AUGUSTA — When the Maine Supreme Judicial Court sits in session at the Kennebec County Courthouse this month, it will really be coming home.

The state Supreme Court started there in 1830 and held regular sessions there until 1970, when it moved permanently to the Cumberland County Courthouse in Portland.

Associate Justice Joseph Jabar said he expects the court to hear oral arguments in cases in Augusta at least twice a year because the large, ornate courtroom in the historic building has been renovated and the bench was enlarged.

The court also holds sessions twice a year at the Penobscot County Judicial Center in Bangor and generally sits at various high schools across the state for the October session.

Consigli Corp., which built the new four-story Capital Judicial Center, also did the renovation work on the older building. “They’ve done a good job making sure it’s looked the way it’s always looked,” Jabar said.

Along with serving the Maine Supreme Judicial Court, the large courtroom will be available for jury and nonjury trails, and just about any proceeding as long as no participants are in custody, Jabar said.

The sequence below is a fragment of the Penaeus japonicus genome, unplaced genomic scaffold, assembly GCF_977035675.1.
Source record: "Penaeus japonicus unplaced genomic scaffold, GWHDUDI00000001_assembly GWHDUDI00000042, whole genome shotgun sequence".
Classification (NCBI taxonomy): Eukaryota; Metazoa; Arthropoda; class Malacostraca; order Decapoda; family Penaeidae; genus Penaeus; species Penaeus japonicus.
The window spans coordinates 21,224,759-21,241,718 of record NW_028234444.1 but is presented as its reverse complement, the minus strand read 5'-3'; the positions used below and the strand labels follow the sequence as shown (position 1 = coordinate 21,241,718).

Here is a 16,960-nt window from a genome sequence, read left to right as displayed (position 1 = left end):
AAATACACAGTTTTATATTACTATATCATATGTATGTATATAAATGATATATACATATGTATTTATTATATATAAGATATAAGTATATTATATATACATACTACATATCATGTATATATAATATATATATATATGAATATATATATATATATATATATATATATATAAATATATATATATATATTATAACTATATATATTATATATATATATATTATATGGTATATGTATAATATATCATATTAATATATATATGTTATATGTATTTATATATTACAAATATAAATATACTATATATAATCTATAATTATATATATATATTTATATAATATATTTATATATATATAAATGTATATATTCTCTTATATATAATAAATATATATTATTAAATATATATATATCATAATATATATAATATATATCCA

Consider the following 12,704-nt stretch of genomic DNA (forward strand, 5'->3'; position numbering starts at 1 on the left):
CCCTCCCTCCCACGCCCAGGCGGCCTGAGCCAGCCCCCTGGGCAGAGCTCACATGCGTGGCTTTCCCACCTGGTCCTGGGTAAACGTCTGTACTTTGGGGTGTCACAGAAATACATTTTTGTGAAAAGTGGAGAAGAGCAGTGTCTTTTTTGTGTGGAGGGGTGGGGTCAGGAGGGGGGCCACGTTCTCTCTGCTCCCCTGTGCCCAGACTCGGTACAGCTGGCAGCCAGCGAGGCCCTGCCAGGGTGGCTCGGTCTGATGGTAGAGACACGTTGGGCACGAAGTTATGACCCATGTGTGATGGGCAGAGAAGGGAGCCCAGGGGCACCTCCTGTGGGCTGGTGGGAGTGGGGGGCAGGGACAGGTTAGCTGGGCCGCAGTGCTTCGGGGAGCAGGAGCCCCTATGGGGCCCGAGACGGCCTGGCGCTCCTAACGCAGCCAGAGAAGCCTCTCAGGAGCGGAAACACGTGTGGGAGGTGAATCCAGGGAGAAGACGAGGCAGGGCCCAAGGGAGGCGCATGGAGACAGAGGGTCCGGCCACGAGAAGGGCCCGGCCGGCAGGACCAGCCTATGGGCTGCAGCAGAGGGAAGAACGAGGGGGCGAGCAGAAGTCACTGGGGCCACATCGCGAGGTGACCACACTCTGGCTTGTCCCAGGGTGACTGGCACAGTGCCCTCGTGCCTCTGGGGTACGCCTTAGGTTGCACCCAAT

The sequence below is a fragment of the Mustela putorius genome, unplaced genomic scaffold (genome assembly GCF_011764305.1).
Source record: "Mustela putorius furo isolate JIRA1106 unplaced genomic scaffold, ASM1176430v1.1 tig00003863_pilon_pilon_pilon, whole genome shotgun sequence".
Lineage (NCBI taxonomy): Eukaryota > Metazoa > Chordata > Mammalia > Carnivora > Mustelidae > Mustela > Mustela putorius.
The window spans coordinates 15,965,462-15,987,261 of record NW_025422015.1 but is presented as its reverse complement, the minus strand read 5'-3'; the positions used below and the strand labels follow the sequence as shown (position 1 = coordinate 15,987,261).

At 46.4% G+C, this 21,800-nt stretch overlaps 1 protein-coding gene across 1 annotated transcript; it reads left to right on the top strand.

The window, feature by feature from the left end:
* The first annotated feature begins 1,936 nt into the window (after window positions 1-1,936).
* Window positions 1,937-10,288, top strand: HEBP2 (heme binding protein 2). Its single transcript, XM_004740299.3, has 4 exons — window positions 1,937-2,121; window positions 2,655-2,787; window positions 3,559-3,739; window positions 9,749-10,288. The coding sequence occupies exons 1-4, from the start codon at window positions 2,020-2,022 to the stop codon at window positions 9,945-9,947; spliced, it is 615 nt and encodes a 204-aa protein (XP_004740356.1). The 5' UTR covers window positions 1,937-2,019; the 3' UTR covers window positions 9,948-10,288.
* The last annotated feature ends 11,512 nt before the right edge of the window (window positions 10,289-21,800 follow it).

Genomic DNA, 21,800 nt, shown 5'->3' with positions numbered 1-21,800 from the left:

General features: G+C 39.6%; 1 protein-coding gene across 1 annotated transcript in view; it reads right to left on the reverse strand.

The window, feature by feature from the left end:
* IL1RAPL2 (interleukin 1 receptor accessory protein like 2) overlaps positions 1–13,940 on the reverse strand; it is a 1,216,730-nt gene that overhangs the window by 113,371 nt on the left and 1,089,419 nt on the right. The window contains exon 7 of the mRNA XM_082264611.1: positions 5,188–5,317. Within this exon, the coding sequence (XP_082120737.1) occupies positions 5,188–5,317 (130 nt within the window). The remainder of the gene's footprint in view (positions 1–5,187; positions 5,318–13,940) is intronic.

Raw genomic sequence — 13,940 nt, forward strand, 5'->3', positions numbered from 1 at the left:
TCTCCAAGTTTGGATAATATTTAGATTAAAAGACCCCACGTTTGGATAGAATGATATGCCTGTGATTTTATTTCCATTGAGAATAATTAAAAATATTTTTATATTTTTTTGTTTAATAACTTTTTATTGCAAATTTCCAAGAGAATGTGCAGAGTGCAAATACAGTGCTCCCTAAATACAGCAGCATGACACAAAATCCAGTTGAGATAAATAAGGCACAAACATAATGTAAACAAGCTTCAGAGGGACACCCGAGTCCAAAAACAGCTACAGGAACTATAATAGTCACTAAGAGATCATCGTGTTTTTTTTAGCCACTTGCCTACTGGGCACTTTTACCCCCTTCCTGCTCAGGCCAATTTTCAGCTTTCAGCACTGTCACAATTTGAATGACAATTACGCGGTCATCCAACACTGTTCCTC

The renovation of the historic building earned it a certificate of occupancy Thursday after an inspection by city and fire officials, a formality Robert Devlin, county administrator, found amusing. “We’ve occupied it since 1830,” he said.

In fact, the staffs of the Kennebec County District Attorney’s Office and Kennebec County Probate Court, which occupy some of the first floor plus two floors of an adjacent wing, have been working in the older building all along.

The newly renovated courtroom will be reached through two glassed-in bridges from the third floor of the Capital Judicial Center, which opened March 1.

“We kept as much as we could of the original,” Jabar said. “One of my favorite parts of the project is having the old courtroom connected with the new. If we located somewhere else, we would have had to turn this into a museum.”

All the work to erect the new courthouse, link it to the older building and update the older building has taken place on time and a little under the $57 million budget, according to Jabar, who served as the liaison for the Maine Judicial Branch and chairman of the courthouse committee.

A formal open house and ribbon-cutting ceremony for the new courthouse is set for 2:30 p.m. on Sept. 18. Following the brief ceremony, at which Gov. Paul LePage is expected, Chief Justice Leigh Saufley will invite visitors into a room on the second floor for light refreshments.

The renovations must be completed when the Supreme Judicial Court sits for the first of three days of oral arguments.


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